[PacMasterUpdate] July 22, 2001
pacmasterupdate-admin at PacificMasters.org
Sun Jul 22 23:03:37 EDT 2001
PACIFIC MASTERS OPEN WATER CHAMPIONSHIPS - DEADLINES THIS WEEK
The 2001 Pacific Masters Open Water Championships will be held in
Santa Cruz the first weekend in August. Medals will be given to the
top five finishers in each age division.
On each short meet sheet there is a link to the full meet sheet. The
Rough Water preentry deadline is Monday July 23. The Pier to Pier
Swim deadline is July 26th - no race day entries and the Cruz Cruise
preentry deadline July 25th.
LAKE DEL VALLE 2X1 OPEN WATER RELAY
The Manatees 2x1 Lake Del Valle Open Water Relay will be August 19th
at Lake Del Valle near Livermore.
PINECREST OPEN WATER SWIM
Pinecrest Lake Open water swim is August 25th at Pinecrest Lake (east
IN THE NEWS(PAPERS)
SF Chronicle wrote a story about children who are afraid of the water.
George Haines Article in the Chronicle
Eric the Eel of the Sydney Games
Swimmer Lenny Krayzelburg maintains high profile in Israel
IF YOU HAVE MOVED OR IF PACIFIC DOES NOT HAVE CORRECT ADDRESS
If you have moved or if Pacific Masters does not have your correct
mailing address, please notify Nancy Ridout about your correct
address. You can do that by filling out the form on
Filling out the form will ensure that your get your copy of Swim
Magazine and the Pacific Masters newsletter in a timely basis.
USMS NATIONAL CHAMPIONSHIP BIDS
Bids for the 2003 Long Course, short Course and Long Distance
National Championships are due August 13th. For questions on the bids
for Long Course/Short Course contact Sandi Rousseau at
Championship at usms.org . Direct questions on Long Distance Bids to
Sally Dillon at LongDistance at usms.org .
(Editors note: This year the Long Course and Short Course Nationals
were held on the West Coast, next year Short Course is in Hawaii and
Long Course is in Cleveland. The only way the west coast will get the
short course meet is if no one bids from the East IMHO. I doubt that
the House of Delegates would vote for Long Course on the West Coast
for 2003. Open Water Championships is far more open and clubs should
consider hosting a long distance championship. If your club is
interested in hosting a long distance championship, please contact
Jim Wheeler jwheeler at sanselmo.org )
2002 RULE BOOK COVER
The design 2002 Rule Book Cover is selected by the Rule Book
Committee. It is an open competition to anyone. No cash award, but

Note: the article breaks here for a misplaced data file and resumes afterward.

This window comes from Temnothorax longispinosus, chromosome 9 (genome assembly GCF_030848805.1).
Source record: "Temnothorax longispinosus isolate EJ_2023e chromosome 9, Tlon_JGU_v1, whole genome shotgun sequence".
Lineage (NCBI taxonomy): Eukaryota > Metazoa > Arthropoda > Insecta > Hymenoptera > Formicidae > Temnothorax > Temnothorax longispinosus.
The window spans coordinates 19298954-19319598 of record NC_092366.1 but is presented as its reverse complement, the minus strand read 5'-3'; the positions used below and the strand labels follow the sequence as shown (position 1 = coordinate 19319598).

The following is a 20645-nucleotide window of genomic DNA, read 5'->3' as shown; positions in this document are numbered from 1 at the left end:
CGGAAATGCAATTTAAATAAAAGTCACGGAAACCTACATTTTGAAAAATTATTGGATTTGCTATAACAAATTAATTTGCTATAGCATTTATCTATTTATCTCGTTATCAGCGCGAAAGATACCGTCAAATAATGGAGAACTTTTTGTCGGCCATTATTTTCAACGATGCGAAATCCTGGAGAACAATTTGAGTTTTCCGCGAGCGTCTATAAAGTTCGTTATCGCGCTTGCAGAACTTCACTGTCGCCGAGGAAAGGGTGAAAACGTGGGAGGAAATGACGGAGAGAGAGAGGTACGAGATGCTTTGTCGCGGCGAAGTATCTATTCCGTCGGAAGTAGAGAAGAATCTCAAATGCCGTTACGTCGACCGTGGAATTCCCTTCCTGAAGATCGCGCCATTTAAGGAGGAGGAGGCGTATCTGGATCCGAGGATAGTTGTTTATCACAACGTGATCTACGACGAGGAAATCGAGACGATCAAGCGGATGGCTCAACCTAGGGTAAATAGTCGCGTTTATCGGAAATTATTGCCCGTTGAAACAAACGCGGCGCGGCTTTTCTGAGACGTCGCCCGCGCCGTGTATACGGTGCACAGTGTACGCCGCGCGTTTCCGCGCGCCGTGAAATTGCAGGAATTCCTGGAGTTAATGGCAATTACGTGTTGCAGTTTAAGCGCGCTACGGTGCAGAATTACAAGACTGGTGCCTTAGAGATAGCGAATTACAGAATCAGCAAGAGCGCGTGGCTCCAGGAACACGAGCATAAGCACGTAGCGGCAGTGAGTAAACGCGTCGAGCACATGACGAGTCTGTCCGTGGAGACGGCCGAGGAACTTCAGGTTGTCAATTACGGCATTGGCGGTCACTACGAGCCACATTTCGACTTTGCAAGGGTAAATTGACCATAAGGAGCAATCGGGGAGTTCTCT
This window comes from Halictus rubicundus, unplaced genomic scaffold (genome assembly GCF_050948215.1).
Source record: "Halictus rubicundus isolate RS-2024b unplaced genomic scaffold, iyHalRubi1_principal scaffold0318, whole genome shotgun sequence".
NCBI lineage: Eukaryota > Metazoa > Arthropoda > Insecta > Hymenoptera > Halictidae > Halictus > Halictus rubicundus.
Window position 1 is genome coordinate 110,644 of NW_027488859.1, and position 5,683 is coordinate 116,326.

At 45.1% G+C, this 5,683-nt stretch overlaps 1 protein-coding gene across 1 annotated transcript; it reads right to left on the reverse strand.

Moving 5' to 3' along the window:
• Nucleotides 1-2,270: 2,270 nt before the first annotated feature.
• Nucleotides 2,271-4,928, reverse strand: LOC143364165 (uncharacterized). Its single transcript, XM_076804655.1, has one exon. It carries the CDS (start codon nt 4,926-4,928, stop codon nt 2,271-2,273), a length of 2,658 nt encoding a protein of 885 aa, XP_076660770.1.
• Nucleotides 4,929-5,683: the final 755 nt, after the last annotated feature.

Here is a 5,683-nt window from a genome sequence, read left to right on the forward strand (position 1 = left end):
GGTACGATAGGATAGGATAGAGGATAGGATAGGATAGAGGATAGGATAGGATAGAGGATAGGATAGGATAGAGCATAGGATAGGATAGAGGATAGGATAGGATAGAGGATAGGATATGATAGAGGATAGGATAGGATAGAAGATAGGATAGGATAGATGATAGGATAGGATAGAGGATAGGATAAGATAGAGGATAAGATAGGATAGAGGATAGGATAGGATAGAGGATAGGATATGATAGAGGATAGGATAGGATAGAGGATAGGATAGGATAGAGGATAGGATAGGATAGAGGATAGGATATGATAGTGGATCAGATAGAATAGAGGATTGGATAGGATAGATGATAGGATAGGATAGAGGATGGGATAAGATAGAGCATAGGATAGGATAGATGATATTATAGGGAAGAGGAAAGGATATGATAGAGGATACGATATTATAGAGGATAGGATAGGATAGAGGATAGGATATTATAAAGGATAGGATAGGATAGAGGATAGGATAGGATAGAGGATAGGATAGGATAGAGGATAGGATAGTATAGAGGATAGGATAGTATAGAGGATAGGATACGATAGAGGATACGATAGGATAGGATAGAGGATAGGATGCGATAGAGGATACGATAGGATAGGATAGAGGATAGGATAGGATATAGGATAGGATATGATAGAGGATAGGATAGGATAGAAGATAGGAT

the winner knows that his/her design will be on 5000 copies of the
USMS Rule Book.
If you are interested in submitting a design contact Meg Smath, Rule
Book Committee Chairman at RuleBook at usms.org .
MAY I HAVE ANOTHER SERVING OF BASIC FUNDAMENTALS, PLEASE
Even the most proficient of swimmers will occasionally review the
fundamentals of swimming to assure he/she is swimming in the most
So what are some basic, yet very important, details that all swimmers
need to attend to? First off, to move though water most effectively
one needs to be 'relaxed' -- not like laying back in your recliner
with a cold beer (though that certainly is a good definition) --
rather, are you 'flowing' through the water; or are you fighting for
If you think about it, water supports you from the effects of
gravity, so to move forward all you have to do is 'anchor' your hands
and apply enough force to get you going -- then relax, build up
'hand speed', and let your momentum carry you forward into your next
stroke cycle. There is no need, and it is actually
counter-productive, to have all your muscles contracting for all
their worth throughout the full length of each stroke.
Now that you have got your self moving down the pool -- the trick is
to have the 'drop-off' after each stroke minimized by decreasing
'frontal resistance' as much as possible. Course, we cant do
anything about decreasing the resistance the column of water you are
moving through will encounter as it hits that "midsection" you meant
to take care of with that new diet everyone has been talking about --
but that's another story. However, you can do a few things to
Most important, is moving through the water without excessive
'side-side' action, AND by being as level as possible. If your head
is elevated --- your legs will sink, or if not you will have to
exert a lot of energy (ie, wasted energy) trying to counterbalance.
So remember to keep the head low to bring the feet up and your body
'in-line'. Likewise, if you tend to 'cross over' your mid-line under
your body during your pull you will either have a 'zig-zag' motion
going down the pool, or you have to compensate by kicking harder on
the 'off side'. Both of which cause increased energy expenditure --
with no increase in your forward speed.
Now, read that last sentence over again if the full implication has
not sunk in -- the really gifted athletes pay attention to the
details and 'move' in such a way as to travel the "greatest distance
with the the least amount of energy expenditure" -- and so can you if
you just pay attention to "The Basics".
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have a good week